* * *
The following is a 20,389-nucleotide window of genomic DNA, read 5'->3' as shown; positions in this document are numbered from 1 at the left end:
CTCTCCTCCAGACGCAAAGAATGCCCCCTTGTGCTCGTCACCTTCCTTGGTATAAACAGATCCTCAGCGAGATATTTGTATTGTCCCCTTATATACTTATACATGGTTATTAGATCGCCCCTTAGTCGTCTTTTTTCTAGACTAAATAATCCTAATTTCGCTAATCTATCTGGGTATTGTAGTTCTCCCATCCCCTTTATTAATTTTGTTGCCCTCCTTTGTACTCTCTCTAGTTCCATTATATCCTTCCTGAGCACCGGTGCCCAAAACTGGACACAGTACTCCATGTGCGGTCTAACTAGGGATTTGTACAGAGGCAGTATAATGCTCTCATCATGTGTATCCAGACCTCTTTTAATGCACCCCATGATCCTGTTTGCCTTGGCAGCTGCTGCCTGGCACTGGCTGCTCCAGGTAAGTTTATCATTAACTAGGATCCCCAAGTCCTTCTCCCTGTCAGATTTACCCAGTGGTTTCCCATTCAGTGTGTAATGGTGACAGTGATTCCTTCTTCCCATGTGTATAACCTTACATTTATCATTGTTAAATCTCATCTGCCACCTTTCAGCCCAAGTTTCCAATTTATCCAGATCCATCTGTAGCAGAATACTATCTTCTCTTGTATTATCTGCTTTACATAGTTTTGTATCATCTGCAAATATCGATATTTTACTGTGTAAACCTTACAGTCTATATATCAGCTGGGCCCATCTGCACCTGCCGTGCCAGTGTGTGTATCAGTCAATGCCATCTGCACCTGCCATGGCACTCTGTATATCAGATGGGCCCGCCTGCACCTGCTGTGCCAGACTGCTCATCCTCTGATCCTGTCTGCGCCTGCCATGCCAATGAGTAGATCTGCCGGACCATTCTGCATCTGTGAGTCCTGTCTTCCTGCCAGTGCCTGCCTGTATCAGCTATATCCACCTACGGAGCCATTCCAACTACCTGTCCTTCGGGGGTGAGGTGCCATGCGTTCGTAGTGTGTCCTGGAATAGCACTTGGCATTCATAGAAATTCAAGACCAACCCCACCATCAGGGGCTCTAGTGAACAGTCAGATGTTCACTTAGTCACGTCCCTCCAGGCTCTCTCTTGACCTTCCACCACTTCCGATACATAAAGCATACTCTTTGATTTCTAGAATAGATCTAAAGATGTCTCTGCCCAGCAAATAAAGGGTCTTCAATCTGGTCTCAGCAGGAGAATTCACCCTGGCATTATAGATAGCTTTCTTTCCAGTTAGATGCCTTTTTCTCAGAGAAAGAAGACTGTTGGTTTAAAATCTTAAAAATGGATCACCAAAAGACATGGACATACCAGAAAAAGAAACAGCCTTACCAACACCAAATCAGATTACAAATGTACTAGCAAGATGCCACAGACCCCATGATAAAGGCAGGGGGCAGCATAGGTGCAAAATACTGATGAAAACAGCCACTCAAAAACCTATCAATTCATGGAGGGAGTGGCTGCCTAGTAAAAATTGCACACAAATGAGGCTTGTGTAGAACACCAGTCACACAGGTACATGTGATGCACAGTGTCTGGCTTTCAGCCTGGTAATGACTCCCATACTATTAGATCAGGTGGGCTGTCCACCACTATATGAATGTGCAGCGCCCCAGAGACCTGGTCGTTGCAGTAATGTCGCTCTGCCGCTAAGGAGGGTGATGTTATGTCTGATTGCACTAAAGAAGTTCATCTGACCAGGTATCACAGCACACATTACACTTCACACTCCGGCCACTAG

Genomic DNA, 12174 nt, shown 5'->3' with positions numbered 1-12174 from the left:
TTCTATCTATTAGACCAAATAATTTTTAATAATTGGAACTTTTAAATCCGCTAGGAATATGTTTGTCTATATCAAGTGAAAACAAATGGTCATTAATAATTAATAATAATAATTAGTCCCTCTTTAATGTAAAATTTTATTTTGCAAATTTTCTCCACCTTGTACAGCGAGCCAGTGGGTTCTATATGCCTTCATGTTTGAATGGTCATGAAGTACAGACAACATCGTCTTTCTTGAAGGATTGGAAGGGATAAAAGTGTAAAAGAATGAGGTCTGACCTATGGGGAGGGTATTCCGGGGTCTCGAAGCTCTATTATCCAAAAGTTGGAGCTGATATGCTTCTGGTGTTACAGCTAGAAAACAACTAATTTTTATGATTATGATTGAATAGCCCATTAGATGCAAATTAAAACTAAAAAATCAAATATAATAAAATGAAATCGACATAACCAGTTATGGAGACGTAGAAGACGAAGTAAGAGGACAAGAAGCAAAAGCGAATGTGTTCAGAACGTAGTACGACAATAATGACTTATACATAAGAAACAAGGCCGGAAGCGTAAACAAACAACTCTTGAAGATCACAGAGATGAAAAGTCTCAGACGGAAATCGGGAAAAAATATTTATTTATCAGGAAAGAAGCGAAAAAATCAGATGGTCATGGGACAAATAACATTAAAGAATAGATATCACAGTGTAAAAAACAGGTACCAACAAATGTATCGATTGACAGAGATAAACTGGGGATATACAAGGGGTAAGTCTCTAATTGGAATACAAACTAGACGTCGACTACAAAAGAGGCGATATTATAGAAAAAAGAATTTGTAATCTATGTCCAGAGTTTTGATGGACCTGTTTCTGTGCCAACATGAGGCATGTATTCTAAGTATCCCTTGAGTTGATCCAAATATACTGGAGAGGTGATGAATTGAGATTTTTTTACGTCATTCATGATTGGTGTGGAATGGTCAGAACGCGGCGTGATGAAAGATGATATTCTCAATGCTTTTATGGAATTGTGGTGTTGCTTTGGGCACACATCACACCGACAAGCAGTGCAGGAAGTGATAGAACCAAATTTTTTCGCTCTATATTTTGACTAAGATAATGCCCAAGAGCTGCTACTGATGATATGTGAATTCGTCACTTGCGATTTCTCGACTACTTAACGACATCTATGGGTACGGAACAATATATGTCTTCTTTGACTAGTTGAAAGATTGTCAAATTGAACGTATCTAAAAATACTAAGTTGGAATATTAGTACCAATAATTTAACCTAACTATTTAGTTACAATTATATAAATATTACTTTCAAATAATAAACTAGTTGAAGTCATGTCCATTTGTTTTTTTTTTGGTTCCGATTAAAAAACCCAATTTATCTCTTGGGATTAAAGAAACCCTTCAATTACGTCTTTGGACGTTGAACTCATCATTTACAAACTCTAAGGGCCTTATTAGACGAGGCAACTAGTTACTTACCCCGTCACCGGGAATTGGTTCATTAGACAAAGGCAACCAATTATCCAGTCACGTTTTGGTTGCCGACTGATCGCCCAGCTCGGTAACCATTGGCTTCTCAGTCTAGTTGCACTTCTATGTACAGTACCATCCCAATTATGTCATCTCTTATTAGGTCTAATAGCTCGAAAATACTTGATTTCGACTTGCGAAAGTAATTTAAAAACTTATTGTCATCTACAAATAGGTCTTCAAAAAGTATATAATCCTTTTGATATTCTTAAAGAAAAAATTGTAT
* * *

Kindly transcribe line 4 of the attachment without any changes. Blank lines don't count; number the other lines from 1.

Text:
TTCTATCTATTAGACCAAATAATTTTTAATAATTGGAACTTTTAAATCCGCTAGGAATATGTTTGTCTATATCAAGTGAAAACAAATGGTCATTAATAATTAATAATAATAATTAGTCCCTCTTTAATGTAAAATTTTATTTTGCAAATTTTCTCCACCTTGTACAGCGAGCCAGTGGGTTCTATATGCCTTCATGTTTGAATGGTCATGAAGTACAGACAACATCGTCTTTCTTGAAGGATTGGAAGGGATAAAAGTGTAAAAGAATGAGGTCTGACCTATGGGGAGGGTATTCCGGGGTCTCGAAGCTCTATTATCCAAAAGTTGGAGCTGATATGCTTCTGGTGTTACAGCTAGAAAACAACTAATTTTTATGATTATGATTGAATAGCCCATTAGATGCAAATTAAAACTAAAAAATCAAATATAATAAAATGAAATCGACATAACCAGTTATGGAGACGTAGAAGACGAAGTAAGAGGACAAGAAGCAAAAGCGAATGTGTTCAGAACGTAGTACGACAATAATGACTTATACATAAGAAACAAGGCCGGAAGCGTAAACAAACAACTCTTGAAGATCACAGAGATGAAAAGTCTCAGACGGAAATCGGGAAAAAATATTTATTTATCAGGAAAGAAGCGAAAAAATCAGATGGTCATGGGACAAATAACATTAAAGAATAGATATCACAGTGTAAAAAACAGGTACCAACAAATGTATCGATTGACAGAGATAAACTGGGGATATACAAGGGGTAAGTCTCTAATTGGAATACAAACTAGACGTCGACTACAAAAGAGGCGATATTATAGAAAAAAGAATTTGTAATCTATGTCCAGAGTTTTGATGGACCTGTTTCTGTGCCAACATGAGGCATGTATTCTAAGTATCCCTTGAGTTGATCCAAATATACTGGAGAGGTGATGAATTGAGATTTTTTTACGTCATTCATGATTGGTGTGGAATGGTCAGAACGCGGCGTGATGAAAGATGATATTCTCAATGCTTTTATGGAATTGTGGTGTTGCTTTGGGCACACATCACACCGACAAGCAGTGCAGGAAGTGATAGAACCAAATTTTTTCGCTCTATATTTTGACTAAGATAATGCCCAAGAGCTGCTACTGATGATATGTGAATTCGTCACTTGCGATTTCTCGACTACTTAACGACATCTATGGGTACGGAACAATATATGTCTTCTTTGACTAGTTGAAAGATTGTCAAATTGAACGTATCTAAAAATACTAAGTTGGAATATTAGTACCAATAATTTAACCTAACTATTTAGTTACAATTATATAAATATTACTTTCAAATAATAAACTAGTTGAAGTCATGTCCATTTGTTTTTTTTTTGGTTCCGATTAAAAAACCCAATTTATCTCTTGGGATTAAAGAAACCCTTCAATTACGTCTTTGGACGTTGAACTCATCATTTACAAACTCTAAGGGCCTTATTAGACGAGGCAACTAGTTACTTACCCCGTCACCGGGAATTGGTTCATTAGACAAAGGCAACCAATTATCCAGTCACGTTTTGGTTGCCGACTGATCGCCCAGCTCGGTAACCATTGGCTTCTCAGTCTAGTTGCACTTCTATGTACAGTACCATCCCAATTATGTCATCTCTTATTAGGTCTAATAGCTCGAAAATACTTGATTTCGACTTGCGAAAGTAATTTAAAAACTTATTGTCATCTACAAATAGGTCTTCAAAAAGTATATAATCCTTTTGATATTCTTAAAGAAAAAATTGTAT